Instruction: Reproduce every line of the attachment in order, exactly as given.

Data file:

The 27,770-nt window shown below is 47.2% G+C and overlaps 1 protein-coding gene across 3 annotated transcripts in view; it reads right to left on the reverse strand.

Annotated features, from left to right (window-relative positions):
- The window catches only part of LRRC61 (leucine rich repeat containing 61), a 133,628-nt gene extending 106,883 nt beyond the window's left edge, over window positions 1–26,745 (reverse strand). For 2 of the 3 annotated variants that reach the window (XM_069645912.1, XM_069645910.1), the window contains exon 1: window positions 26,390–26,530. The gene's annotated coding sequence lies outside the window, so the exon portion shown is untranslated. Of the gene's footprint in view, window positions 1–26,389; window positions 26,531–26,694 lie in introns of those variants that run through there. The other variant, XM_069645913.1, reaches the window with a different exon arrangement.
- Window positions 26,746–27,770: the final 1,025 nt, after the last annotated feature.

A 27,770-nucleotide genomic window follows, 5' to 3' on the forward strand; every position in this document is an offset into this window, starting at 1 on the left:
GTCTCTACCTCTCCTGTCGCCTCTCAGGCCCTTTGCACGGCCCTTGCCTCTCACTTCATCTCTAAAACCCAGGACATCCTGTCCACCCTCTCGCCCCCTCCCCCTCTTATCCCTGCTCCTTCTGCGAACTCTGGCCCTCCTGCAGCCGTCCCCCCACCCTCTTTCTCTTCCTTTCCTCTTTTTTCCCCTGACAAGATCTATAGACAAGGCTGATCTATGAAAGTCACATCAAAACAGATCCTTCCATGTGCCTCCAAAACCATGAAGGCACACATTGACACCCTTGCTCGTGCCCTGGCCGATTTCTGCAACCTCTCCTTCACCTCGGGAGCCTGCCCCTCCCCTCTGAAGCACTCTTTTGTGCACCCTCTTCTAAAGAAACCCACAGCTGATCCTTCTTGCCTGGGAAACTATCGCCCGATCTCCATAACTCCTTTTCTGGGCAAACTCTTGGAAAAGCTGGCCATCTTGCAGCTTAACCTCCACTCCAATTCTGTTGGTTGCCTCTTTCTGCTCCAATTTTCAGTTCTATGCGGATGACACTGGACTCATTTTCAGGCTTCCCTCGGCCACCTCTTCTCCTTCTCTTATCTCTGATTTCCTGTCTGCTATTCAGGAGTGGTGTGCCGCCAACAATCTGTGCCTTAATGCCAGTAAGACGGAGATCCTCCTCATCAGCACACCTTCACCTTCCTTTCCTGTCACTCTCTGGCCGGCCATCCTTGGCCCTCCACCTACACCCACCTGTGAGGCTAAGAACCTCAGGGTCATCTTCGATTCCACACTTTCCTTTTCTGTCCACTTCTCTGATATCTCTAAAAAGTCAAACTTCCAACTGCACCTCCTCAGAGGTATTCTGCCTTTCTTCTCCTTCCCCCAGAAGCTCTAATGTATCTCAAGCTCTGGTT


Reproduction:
The 27,770-nt window shown below is 47.2% G+C and overlaps 1 protein-coding gene across 3 annotated transcripts in view; it reads right to left on the reverse strand.

Annotated features, from left to right (window-relative positions):
- The window catches only part of LRRC61 (leucine rich repeat containing 61), a 133,628-nt gene extending 106,883 nt beyond the window's left edge, over window positions 1–26,745 (reverse strand). For 2 of the 3 annotated variants that reach the window (XM_069645912.1, XM_069645910.1), the window contains exon 1: window positions 26,390–26,530. The gene's annotated coding sequence lies outside the window, so the exon portion shown is untranslated. Of the gene's footprint in view, window positions 1–26,389; window positions 26,531–26,694 lie in introns of those variants that run through there. The other variant, XM_069645913.1, reaches the window with a different exon arrangement.
- Window positions 26,746–27,770: the final 1,025 nt, after the last annotated feature.

A 27,770-nucleotide genomic window follows, 5' to 3' on the forward strand; every position in this document is an offset into this window, starting at 1 on the left:
GTCTCTACCTCTCCTGTCGCCTCTCAGGCCCTTTGCACGGCCCTTGCCTCTCACTTCATCTCTAAAACCCAGGACATCCTGTCCACCCTCTCGCCCCCTCCCCCTCTTATCCCTGCTCCTTCTGCGAACTCTGGCCCTCCTGCAGCCGTCCCCCCACCCTCTTTCTCTTCCTTTCCTCTTTTTTCCCCTGACAAGATCTATAGACAAGGCTGATCTATGAAAGTCACATCAAAACAGATCCTTCCATGTGCCTCCAAAACCATGAAGGCACACATTGACACCCTTGCTCGTGCCCTGGCCGATTTCTGCAACCTCTCCTTCACCTCGGGAGCCTGCCCCTCCCCTCTGAAGCACTCTTTTGTGCACCCTCTTCTAAAGAAACCCACAGCTGATCCTTCTTGCCTGGGAAACTATCGCCCGATCTCCATAACTCCTTTTCTGGGCAAACTCTTGGAAAAGCTGGCCATCTTGCAGCTTAACCTCCACTCCAATTCTGTTGGTTGCCTCTTTCTGCTCCAATTTTCAGTTCTATGCGGATGACACTGGACTCATTTTCAGGCTTCCCTCGGCCACCTCTTCTCCTTCTCTTATCTCTGATTTCCTGTCTGCTATTCAGGAGTGGTGTGCCGCCAACAATCTGTGCCTTAATGCCAGTAAGACGGAGATCCTCCTCATCAGCACACCTTCACCTTCCTTTCCTGTCACTCTCTGGCCGGCCATCCTTGGCCCTCCACCTACACCCACCTGTGAGGCTAAGAACCTCAGGGTCATCTTCGATTCCACACTTTCCTTTTCTGTCCACTTCTCTGATATCTCTAAAAAGTCAAACTTCCAACTGCACCTCCTCAGAGGTATTCTGCCTTTCTTCTCCTTCCCCCAGAAGCTCTAATGTATCTCAAGCTCTGGTT